He breathed, then brought down his blade with alarming force. The knife slashed through the flesh, connecting the nose to the vacant grin of his target. The man swore and angrily thrust the knife into the mess of a head before him, right up to its hilt.
He turned and called, 'We're going to need another pumpkin!'
Outside, darkness was falling and the icicles along the porch roof twinkled magically. A dog-walker went by, open-mouthed at the sight of a lawn dotted with flashing reindeer.
Inside, Ray peered over his newspaper at Susan, who was softly humming Jingle Bells. She smoothed down the final piece of sticky tape and pushed the box under the tree, which groaned
under the weight of a hundred baubles.
It was when his wife was stood on a chair stretching high with a piece of tinsel that Ray, hands shaking, slammed down his paper and bellowed.
'For god's sake, woman, it's October!'
The night before her test, Edward had visited Margaret in her sleep.
Margaret knew she had a way of frustrating even the most patient soul, and she was generally aware that she was often an object of ridicule. The truth was she had never always been, what some might call, stupid.
Her world had collapsed somewhat when Edward had fallen asleep one night, never to wake again.
Over the forty minute test, she was convinced she felt Edward's hand guiding hers on the wheel and gearstick.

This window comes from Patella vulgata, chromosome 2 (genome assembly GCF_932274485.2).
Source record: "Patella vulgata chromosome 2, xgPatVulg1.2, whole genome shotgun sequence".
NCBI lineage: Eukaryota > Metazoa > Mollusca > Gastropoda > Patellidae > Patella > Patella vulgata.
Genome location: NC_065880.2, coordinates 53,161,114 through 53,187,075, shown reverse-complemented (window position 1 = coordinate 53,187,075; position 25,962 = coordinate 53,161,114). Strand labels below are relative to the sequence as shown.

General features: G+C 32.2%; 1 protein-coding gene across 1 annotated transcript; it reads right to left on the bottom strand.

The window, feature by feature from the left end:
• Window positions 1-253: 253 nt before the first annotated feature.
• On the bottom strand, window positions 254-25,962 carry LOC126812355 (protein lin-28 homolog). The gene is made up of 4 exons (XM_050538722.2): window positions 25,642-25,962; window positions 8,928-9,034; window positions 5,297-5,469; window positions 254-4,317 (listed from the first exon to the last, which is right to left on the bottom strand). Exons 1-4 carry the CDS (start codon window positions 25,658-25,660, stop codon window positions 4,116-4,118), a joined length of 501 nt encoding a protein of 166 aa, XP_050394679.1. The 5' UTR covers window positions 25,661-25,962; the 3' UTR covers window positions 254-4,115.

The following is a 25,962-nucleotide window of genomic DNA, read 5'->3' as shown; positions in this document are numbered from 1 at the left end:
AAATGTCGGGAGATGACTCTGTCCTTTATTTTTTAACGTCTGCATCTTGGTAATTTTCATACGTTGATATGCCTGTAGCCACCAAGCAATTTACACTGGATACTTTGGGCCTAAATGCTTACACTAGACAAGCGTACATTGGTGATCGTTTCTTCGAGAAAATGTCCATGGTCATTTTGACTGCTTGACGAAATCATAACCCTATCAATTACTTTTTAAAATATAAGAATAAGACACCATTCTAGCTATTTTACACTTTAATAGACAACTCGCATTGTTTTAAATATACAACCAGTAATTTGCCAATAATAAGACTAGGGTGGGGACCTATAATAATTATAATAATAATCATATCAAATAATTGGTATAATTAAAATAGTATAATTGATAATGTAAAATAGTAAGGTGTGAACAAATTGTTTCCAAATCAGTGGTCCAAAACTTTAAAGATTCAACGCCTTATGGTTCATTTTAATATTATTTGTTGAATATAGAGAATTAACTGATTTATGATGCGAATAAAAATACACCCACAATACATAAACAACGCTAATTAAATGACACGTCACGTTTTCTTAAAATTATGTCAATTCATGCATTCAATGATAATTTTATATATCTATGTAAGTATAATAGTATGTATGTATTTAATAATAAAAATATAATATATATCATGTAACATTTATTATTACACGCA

'Congratulations, you've passed.'
Margaret looked up, tears in her eyes.
'I did it.'
Margaret was unique in JH Motors Driving School in that she had been tutored by each and every instructor.
The first had lasted two months before being signed off with stress by his doctor. The second had lasted just one lesson, after Margaret had swerved the car into a tree, distracted by a wasp that turned out to be a fly. The third had quit before even getting in the car with her.
It took the patience of the fourth instructor (and a hefty bribe) to steer Margaret towards her test.
Now, miraculously, it was the day of the test.To be continued...
'For the tenth time, it's the HighWAY Code. WAY! WAY! Not HighROAD Code.'
Margaret stared at the instructor's purple face and surreptitiously wiped some spittle from her cheek.
It was her fourth lesson, and the instructor's risk of a heart attack had soared.
'Just stay calm...breathe deeply...'
'I am calm,' insisted Margaret.
'I'm talking to myself!'
After several deep inhalations, the instructor said in a false soothing manner, 'Right!
Mirrors...signal...aaaand pull out, not forgetting the blind spot.'
The car lurched and struggled.
'I don't understand,' muttered Margaret.
The instructor gripped the door handle, his knuckle white and bellowed 'THE HANDBRAKE!!!!'To be continued...
'Madam, I'll need your full name.'
'Of course. It's Granger. Margaret Granger.'
Margaret idly circled the newspaper advert, half-listening and half-thinking of Edward. Over the following minutes, the employee at JH Motors Driving School elicited Margaret's personal information, driving licence and credit card details with all the ease of a tooth extraction.
'Your first lesson will be a week tomorrow at 9am.'
'Thank y...' Margaret began but the agent had gone and, unbeknown to Margaret, was hastily swallowing a diazepam.
Margaret clanged the phone down on its cradle and sighed.
'Now, where did I put my Highroad Code?'To be continued...